By Geoff Gehman ’80
The State of the College address given by President Daniel H. Weiss on June 10, the opening night of Reunion 2011, could have been subtitled “Making Lafayette a Sounder, Healthier Investment.”
Five minutes into his speech in Colton Chapel, the president noted that Bloomberg Businessweek, a major source of financial information, ranked the college in the top 20 for return on investment, measured by everything from financial-aid packages to post-graduate salaries. The high ranking should please incoming first-year students, 66 percent of whom finished in the top 10 percent of their high-school class, an impressive 9 percent increase from the Class of 2014.
Students new and old should benefit from initiatives spurred by The Plan for Lafayette approved in 2007. Weiss indicated that next year the College will implement the first revision of its Common Course of Study curriculum in 17 years. Most colleges are freezing or reducing the number of teachers; Lafayette has created 18 faculty positions and plans to add 17 more, with a whopping $20 million reserved for 10 endowed professorships. According to Weiss, the “remarkable” generosity of donors is one reason why over the last two years the College has had its lowest tuition increases since the 1960s.
Weiss praised a pair of bricks-and-mortar projects tied to the plan. This fall the College will open the arts campus, a collection of renovated buildings on Third Street. The Williams campus at the gateway to the College reflects the growing popularity of film and media studies and theater and extends the College’s commitment to revitalizing the City of Easton, one of its closest partners.
In addition, the College’s committed to global studies will be reflected in the construction of the Oechsle Center for Global Education. The center will be accompanied by the conversion of a fraternity building into Grossman House, a residence for students with a focus on global issues.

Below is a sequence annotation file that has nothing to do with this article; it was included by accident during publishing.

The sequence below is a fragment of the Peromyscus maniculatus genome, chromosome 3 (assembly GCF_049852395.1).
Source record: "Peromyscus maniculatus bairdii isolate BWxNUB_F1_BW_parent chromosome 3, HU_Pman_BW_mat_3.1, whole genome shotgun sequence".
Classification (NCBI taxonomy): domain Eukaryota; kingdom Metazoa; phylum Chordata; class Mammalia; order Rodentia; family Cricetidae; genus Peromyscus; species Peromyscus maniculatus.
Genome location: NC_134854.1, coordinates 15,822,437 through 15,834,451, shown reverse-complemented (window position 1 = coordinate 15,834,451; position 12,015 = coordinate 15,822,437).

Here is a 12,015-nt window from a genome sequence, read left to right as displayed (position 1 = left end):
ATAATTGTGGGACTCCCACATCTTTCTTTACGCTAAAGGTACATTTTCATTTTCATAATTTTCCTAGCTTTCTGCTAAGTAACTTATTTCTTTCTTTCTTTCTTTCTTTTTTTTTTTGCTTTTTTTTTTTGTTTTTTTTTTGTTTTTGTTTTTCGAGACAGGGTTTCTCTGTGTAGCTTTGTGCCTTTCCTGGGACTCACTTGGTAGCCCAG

Weiss focused on ways of improving social life on campus. Kirby Sports Center, he pointed out, has new basketball locker rooms; Metzgar Fields has a new batting facility for baseball and a renovated field house. Once zoning officers approve the College’s plan, Pardee and Quad drives will become landscaped walkways off limits to cars. Weiss expects the green corridors will encourage pedestrians to pay closer attention to the College’s wide range of architectural wonders.
Weiss also noted that an 18-month review of fraternities and sororities had recently been completed, calling it “the most comprehensive and substantive on any American campus in the last generation.” An across-the-board committee compared Greeks and non-Greeks on everything from grades to leadership in an “open and transparent manner.” The next step is for administrators to provide recommendations based on the report to the Board of Trustees at their next meeting in October.
Weiss concluded his speech by insisting the College shares the challenge of many other institutions of higher learning: Namely, how do you prepare students for a “world that’s technologically indifferent to interpersonal exchange;” how do you win the trust of skeptics who believe “we’re in a race to build Jacuzzis for our students”? Weiss promised the College will continue to give students extraordinary access to mentors while training them to be mentors.
“We are not, by any means, an ivory tower,” said Weiss. His message was echoed during the question-and-answer session. One spectator asked how the College plans to diversify its population. The president indicated the success of the Posse Scholars Program, which awards scholarships to under-represented and/or disadvantaged students from New York City and Washington, D.C. He also cited the hiring of Celestino José Limas as the College’s first vice president for campus life and senior diversity officer.
The final question involved making the campus more ecologically friendly. Weiss referred to the College’s Campus Climate Commitment to reduce its carbon footprint through such measures as recycling and green construction. Two years ago, he pointed out, the College received a dispiriting D-minus. This year the grade was B-plus, with A’s for student initiatives and administrative leadership.